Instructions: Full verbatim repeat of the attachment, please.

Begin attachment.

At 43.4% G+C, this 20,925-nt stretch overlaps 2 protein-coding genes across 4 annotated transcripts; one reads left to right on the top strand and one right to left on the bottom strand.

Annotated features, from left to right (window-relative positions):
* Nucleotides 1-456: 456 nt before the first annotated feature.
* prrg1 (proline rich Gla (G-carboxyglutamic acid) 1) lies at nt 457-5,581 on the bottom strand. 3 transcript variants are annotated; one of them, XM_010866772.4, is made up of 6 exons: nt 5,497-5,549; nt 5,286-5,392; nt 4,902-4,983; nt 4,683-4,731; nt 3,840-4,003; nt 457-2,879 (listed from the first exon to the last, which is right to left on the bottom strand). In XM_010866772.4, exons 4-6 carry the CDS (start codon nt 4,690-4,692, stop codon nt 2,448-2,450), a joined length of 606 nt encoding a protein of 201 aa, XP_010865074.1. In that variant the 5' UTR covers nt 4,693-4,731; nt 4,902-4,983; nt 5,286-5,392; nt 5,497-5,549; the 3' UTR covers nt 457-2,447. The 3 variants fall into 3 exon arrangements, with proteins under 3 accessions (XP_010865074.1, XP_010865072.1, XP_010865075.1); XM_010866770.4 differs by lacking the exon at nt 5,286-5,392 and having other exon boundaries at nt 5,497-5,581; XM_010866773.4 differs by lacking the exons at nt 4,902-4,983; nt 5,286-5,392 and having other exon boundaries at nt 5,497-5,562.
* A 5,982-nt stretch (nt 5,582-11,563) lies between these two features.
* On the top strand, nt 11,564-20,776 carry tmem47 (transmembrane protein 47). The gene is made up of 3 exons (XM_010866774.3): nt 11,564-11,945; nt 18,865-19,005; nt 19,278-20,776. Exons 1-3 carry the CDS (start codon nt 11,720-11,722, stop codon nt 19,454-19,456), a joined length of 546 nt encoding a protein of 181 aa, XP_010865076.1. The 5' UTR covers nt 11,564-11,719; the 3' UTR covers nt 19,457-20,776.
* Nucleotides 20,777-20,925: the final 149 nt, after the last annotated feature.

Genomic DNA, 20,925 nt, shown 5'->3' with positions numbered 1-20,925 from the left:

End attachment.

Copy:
At 43.4% G+C, this 20,925-nt stretch overlaps 2 protein-coding genes across 4 annotated transcripts; one reads left to right on the top strand and one right to left on the bottom strand.

Annotated features, from left to right (window-relative positions):
* Nucleotides 1-456: 456 nt before the first annotated feature.
* prrg1 (proline rich Gla (G-carboxyglutamic acid) 1) lies at nt 457-5,581 on the bottom strand. 3 transcript variants are annotated; one of them, XM_010866772.4, is made up of 6 exons: nt 5,497-5,549; nt 5,286-5,392; nt 4,902-4,983; nt 4,683-4,731; nt 3,840-4,003; nt 457-2,879 (listed from the first exon to the last, which is right to left on the bottom strand). In XM_010866772.4, exons 4-6 carry the CDS (start codon nt 4,690-4,692, stop codon nt 2,448-2,450), a joined length of 606 nt encoding a protein of 201 aa, XP_010865074.1. In that variant the 5' UTR covers nt 4,693-4,731; nt 4,902-4,983; nt 5,286-5,392; nt 5,497-5,549; the 3' UTR covers nt 457-2,447. The 3 variants fall into 3 exon arrangements, with proteins under 3 accessions (XP_010865074.1, XP_010865072.1, XP_010865075.1); XM_010866770.4 differs by lacking the exon at nt 5,286-5,392 and having other exon boundaries at nt 5,497-5,581; XM_010866773.4 differs by lacking the exons at nt 4,902-4,983; nt 5,286-5,392 and having other exon boundaries at nt 5,497-5,562.
* A 5,982-nt stretch (nt 5,582-11,563) lies between these two features.
* On the top strand, nt 11,564-20,776 carry tmem47 (transmembrane protein 47). The gene is made up of 3 exons (XM_010866774.3): nt 11,564-11,945; nt 18,865-19,005; nt 19,278-20,776. Exons 1-3 carry the CDS (start codon nt 11,720-11,722, stop codon nt 19,454-19,456), a joined length of 546 nt encoding a protein of 181 aa, XP_010865076.1. The 5' UTR covers nt 11,564-11,719; the 3' UTR covers nt 19,457-20,776.
* Nucleotides 20,777-20,925: the final 149 nt, after the last annotated feature.

Genomic DNA, 20,925 nt, shown 5'->3' with positions numbered 1-20,925 from the left: